Read all of our COVID-19-related updates in our dedicated content hub here.
From "contactless deliveries" to cashless payments: how retail practices are changing due to COVID-19
As the UK and Ireland creep closer towards a coronavirus lockdown, non-food retailers are struggling with an alarming drop in consumer demand. Prime Minister Boris Johnson has stepped up social distancing measures with the public urged to work at home and stay at home wherever possible.
The repercussions for retailers are devastating, though Chancellor Rishi Sunak has today announced a package of measures to support businesses through this unprecedented time including a year-long business rates holiday for all retailers and business loans to whoever needs them at attractive rates.
While many non-food retailers have made the decision to shut-up shop until further notice (and in most cases at least until 28 March), others are trying to encourage shoppers to make a trip to their stores and have undertaken special measures to ensure the safety of staff and customers.
Here is our round-up of those special measures, which are in place now and which we anticipating remaining in place after a shut-down with the Government advises that the Coronavirus fight will be a year-long endeavour at least.
Cancellation of in-store events
Danish brand GANNI, which recently opened a store in London's Soho, is among the many retailers to cancel all in-store events. Its retail stores remain open for now, however it will be minimising the number of people in stores at one time, though with footfall alarmingly slumping over-crowding seems unlikely in any store right now.
Almost every retailer has sent a communique to customers to say their stores will be subject to stricter sanitation with continuous cleaning of surfaces and door handles a priority. Some staff are advised to wash their hands every 20 minutes with hand sanitisers on-hand for staff and customers. Stores with sinks, such as toiletries brand Lush, are inviting customers in to use them for free.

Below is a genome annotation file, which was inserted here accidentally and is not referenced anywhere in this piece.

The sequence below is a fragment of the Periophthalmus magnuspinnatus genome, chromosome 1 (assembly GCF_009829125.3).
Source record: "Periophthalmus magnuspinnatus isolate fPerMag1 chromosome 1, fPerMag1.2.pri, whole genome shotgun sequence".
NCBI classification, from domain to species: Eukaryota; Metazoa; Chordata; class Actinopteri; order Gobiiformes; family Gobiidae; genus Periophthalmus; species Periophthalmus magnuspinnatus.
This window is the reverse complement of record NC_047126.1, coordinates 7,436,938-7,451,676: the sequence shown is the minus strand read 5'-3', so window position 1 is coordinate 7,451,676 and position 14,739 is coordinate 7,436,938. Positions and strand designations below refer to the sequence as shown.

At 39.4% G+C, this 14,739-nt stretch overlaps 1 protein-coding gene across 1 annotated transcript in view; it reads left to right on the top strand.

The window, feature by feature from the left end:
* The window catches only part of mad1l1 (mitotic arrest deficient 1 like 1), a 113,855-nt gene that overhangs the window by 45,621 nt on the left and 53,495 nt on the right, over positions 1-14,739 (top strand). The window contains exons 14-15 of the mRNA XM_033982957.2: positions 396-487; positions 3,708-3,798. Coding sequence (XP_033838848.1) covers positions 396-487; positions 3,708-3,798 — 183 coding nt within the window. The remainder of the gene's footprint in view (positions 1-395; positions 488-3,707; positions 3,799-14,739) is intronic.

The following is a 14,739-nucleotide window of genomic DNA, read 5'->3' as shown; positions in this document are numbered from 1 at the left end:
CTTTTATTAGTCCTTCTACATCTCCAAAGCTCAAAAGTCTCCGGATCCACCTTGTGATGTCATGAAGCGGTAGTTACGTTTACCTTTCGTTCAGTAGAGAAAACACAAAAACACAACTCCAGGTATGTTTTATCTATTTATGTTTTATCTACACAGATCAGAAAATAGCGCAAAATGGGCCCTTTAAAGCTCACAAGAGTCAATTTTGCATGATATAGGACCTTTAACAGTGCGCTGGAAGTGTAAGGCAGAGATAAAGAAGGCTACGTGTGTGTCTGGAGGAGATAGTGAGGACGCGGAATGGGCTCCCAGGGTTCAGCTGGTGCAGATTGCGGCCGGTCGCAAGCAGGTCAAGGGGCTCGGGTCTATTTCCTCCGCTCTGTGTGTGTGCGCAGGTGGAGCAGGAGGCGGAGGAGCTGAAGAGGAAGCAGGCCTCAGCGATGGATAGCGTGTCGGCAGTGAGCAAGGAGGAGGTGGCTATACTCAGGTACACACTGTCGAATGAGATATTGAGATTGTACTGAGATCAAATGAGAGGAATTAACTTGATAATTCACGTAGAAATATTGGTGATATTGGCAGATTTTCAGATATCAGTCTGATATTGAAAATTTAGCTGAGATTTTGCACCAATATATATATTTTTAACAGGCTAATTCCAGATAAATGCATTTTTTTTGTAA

Several brands are implementing practical measures to help with reduced staff numbers and to reduce customers' contact with stock, including closing changing rooms.
"Contact-free e-commerce delivery" for those self-isolating
As demand for online deliveries has increased, George at Asda, for instance, is asking if customers are self-isolating to let them know when placing their order. Delivery drivers are leaving deliveries where the customer requests to avoid physical contact, and it is also opting to also use bags rather than the company's usual totes for delivery for hygiene reasons. Drivers will also wear gloves when they’re delivering to anyone who is self-isolating.
Independent mini chain IRIS is among the many retailers to announce it will no longer be accepting cash in store, minimising hand-to-hand contact and the potential spread of the virus from notes or coins.
Some consumers are calling for banks to temporarily raise the £30 contactless payment limit to avoid consumers having to touch payment terminals to enter pin numbers.
Curtailed trading hours
To avoid staff and customers travelling at peak hours, many retailers, including luxury department store Selfridges, apparel chain Gap and supermarket Tesco have placed restrictions on trading hours. This will also enable the retailers to cope with reduced staff numbers as employees fall sick and/or are placed in self isolation for 14 days.
While the UK has yet to close schools and enforce a shut down of non-essential retail, many global retailers, including Nike, Urban Outfitters and Abercrombie & Fitch have closed stores temporarily, and UK-based businesses are beginning to follow suit in anticipation that the Government will force closures soon. Boden, MATCHESFASHION and Browns, for instance, are all closed at least until the end of the month.